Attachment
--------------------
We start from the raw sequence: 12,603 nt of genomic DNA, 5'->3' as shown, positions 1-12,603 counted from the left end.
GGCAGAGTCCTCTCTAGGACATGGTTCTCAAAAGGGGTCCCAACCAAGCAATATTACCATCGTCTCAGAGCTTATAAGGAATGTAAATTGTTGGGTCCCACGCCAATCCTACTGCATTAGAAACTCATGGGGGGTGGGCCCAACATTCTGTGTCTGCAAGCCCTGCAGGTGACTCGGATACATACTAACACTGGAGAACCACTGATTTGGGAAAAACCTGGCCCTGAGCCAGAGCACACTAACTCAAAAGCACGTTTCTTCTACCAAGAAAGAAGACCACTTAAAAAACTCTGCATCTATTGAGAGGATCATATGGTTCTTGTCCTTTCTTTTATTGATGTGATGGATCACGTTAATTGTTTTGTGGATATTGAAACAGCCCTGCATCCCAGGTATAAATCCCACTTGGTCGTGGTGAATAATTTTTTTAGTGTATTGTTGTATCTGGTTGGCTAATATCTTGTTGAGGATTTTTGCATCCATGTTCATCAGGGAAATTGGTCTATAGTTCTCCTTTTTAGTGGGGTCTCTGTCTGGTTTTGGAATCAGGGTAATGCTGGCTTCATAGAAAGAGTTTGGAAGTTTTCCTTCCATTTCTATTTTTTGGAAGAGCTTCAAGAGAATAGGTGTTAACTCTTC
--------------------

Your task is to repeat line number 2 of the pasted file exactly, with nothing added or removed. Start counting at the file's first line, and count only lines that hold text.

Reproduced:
GGCAGAGTCCTCTCTAGGACATGGTTCTCAAAAGGGGTCCCAACCAAGCAATATTACCATCGTCTCAGAGCTTATAAGGAATGTAAATTGTTGGGTCCCACGCCAATCCTACTGCATTAGAAACTCATGGGGGGTGGGCCCAACATTCTGTGTCTGCAAGCCCTGCAGGTGACTCGGATACATACTAACACTGGAGAACCACTGATTTGGGAAAAACCTGGCCCTGAGCCAGAGCACACTAACTCAAAAGCACGTTTCTTCTACCAAGAAAGAAGACCACTTAAAAAACTCTGCATCTATTGAGAGGATCATATGGTTCTTGTCCTTTCTTTTATTGATGTGATGGATCACGTTAATTGTTTTGTGGATATTGAAACAGCCCTGCATCCCAGGTATAAATCCCACTTGGTCGTGGTGAATAATTTTTTTAGTGTATTGTTGTATCTGGTTGGCTAATATCTTGTTGAGGATTTTTGCATCCATGTTCATCAGGGAAATTGGTCTATAGTTCTCCTTTTTAGTGGGGTCTCTGTCTGGTTTTGGAATCAGGGTAATGCTGGCTTCATAGAAAGAGTTTGGAAGTTTTCCTTCCATTTCTATTTTTTGGAAGAGCTTCAAGAGAATAGGTGTTAACTCTTC